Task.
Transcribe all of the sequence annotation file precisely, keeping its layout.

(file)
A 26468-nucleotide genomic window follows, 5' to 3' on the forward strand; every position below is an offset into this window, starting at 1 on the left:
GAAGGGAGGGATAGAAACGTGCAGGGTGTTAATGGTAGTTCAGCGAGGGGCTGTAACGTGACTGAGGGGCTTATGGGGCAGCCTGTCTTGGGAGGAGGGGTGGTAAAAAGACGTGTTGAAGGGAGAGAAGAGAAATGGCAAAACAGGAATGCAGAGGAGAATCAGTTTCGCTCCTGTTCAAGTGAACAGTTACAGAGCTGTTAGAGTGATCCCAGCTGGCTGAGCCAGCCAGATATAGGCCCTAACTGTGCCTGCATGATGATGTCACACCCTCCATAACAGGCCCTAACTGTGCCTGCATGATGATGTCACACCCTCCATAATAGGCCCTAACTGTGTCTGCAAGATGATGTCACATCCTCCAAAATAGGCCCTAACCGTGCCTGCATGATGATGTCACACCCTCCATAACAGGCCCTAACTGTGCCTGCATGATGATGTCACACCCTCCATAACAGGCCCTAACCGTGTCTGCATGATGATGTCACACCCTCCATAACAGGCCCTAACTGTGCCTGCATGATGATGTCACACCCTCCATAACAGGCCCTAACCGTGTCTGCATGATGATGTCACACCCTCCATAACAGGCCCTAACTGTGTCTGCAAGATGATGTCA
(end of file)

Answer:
A 26468-nucleotide genomic window follows, 5' to 3' on the forward strand; every position below is an offset into this window, starting at 1 on the left:
GAAGGGAGGGATAGAAACGTGCAGGGTGTTAATGGTAGTTCAGCGAGGGGCTGTAACGTGACTGAGGGGCTTATGGGGCAGCCTGTCTTGGGAGGAGGGGTGGTAAAAAGACGTGTTGAAGGGAGAGAAGAGAAATGGCAAAACAGGAATGCAGAGGAGAATCAGTTTCGCTCCTGTTCAAGTGAACAGTTACAGAGCTGTTAGAGTGATCCCAGCTGGCTGAGCCAGCCAGATATAGGCCCTAACTGTGCCTGCATGATGATGTCACACCCTCCATAACAGGCCCTAACTGTGCCTGCATGATGATGTCACACCCTCCATAATAGGCCCTAACTGTGTCTGCAAGATGATGTCACATCCTCCAAAATAGGCCCTAACCGTGCCTGCATGATGATGTCACACCCTCCATAACAGGCCCTAACTGTGCCTGCATGATGATGTCACACCCTCCATAACAGGCCCTAACCGTGTCTGCATGATGATGTCACACCCTCCATAACAGGCCCTAACTGTGCCTGCATGATGATGTCACACCCTCCATAACAGGCCCTAACCGTGTCTGCATGATGATGTCACACCCTCCATAACAGGCCCTAACTGTGTCTGCAAGATGATGTCA